A fresh generation of Tunisian youth is protesting economic woes, social inequality, political corruption and other problems, driven by the unfulfilled expectations of a revolution that toppled their dictator a decade ago and ignited revolts across the Arab world.

On Monday night, the mostly teenage protesters clashed with security forces in cities across the North African nation for a fourth night, burning tires and hurling gasoline bombs. Security forces have retaliated with tear gas and water cannons to disperse hundreds of protesters, who are demanding jobs, better government services and an end to police violence, among other changes.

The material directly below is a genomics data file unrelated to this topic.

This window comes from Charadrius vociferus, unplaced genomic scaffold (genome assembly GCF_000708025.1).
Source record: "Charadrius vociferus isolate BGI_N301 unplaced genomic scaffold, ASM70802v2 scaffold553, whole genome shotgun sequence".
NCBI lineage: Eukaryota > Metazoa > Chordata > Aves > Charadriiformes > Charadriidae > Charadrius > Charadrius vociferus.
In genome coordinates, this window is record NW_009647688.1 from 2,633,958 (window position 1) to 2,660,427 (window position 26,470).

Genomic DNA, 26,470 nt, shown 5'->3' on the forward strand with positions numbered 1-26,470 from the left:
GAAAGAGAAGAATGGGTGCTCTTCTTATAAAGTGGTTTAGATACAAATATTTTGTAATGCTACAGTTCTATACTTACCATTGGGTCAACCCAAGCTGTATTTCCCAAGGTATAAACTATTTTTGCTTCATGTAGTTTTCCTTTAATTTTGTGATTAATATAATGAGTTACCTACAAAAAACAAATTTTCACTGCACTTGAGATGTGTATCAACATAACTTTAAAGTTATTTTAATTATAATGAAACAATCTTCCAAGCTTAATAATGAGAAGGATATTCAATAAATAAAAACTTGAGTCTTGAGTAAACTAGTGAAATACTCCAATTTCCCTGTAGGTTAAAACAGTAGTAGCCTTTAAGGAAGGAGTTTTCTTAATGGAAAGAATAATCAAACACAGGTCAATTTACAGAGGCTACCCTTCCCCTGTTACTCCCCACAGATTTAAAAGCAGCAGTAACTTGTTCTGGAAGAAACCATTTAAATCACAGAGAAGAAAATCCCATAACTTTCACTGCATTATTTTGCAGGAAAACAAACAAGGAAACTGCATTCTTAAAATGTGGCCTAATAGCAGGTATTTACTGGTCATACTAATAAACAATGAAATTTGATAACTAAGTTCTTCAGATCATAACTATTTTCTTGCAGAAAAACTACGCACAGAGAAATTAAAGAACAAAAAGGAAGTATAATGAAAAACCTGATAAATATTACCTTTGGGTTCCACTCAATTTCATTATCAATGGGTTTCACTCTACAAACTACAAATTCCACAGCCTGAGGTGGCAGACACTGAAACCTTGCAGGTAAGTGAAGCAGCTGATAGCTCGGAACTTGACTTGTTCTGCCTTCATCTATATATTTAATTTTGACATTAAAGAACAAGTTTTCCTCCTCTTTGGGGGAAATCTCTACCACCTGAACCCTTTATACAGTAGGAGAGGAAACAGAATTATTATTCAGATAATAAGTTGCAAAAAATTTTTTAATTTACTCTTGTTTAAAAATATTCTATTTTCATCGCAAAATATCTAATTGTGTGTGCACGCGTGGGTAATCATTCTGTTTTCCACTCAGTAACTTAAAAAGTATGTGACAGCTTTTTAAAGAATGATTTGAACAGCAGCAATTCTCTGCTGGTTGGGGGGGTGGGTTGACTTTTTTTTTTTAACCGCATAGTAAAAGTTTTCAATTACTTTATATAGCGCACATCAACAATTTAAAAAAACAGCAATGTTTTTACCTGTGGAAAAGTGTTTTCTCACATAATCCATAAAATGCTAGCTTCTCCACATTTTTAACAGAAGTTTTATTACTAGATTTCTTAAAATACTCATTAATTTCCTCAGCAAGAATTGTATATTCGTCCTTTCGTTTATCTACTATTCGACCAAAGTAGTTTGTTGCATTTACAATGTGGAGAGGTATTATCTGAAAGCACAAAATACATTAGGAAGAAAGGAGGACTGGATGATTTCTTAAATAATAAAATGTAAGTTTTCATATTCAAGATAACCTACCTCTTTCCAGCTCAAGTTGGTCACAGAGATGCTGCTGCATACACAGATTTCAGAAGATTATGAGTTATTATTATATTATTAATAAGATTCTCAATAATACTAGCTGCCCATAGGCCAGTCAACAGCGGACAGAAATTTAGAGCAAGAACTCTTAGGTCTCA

While scenes of mayhem and chaos captured in videos zipped across social media, there were also peaceful demonstrations. Hundreds have been arrested, triggering calls for restraint from human rights activists and civil society groups.

By Tuesday morning, the military had been dispatched to protect public buildings and conduct joint patrols with police units in several cities to quell the protests.

The vast majority of those detained over the past four days were 5 to 10 years old during the 2011 uprisings that toppled the nation's longtime autocrat, Zine el-Abidine Ben Ali, according to Tunisia's Interior Ministry.

"It's a new generation," said Ons Ben Abdelkarim, Tunisia representative for Expectation State, an emerging-nations development aid group. "They didn't know anything about the dictatorship. They really grew up hearing about democracy and the revolution and change, but they didn't see an impact on their daily life."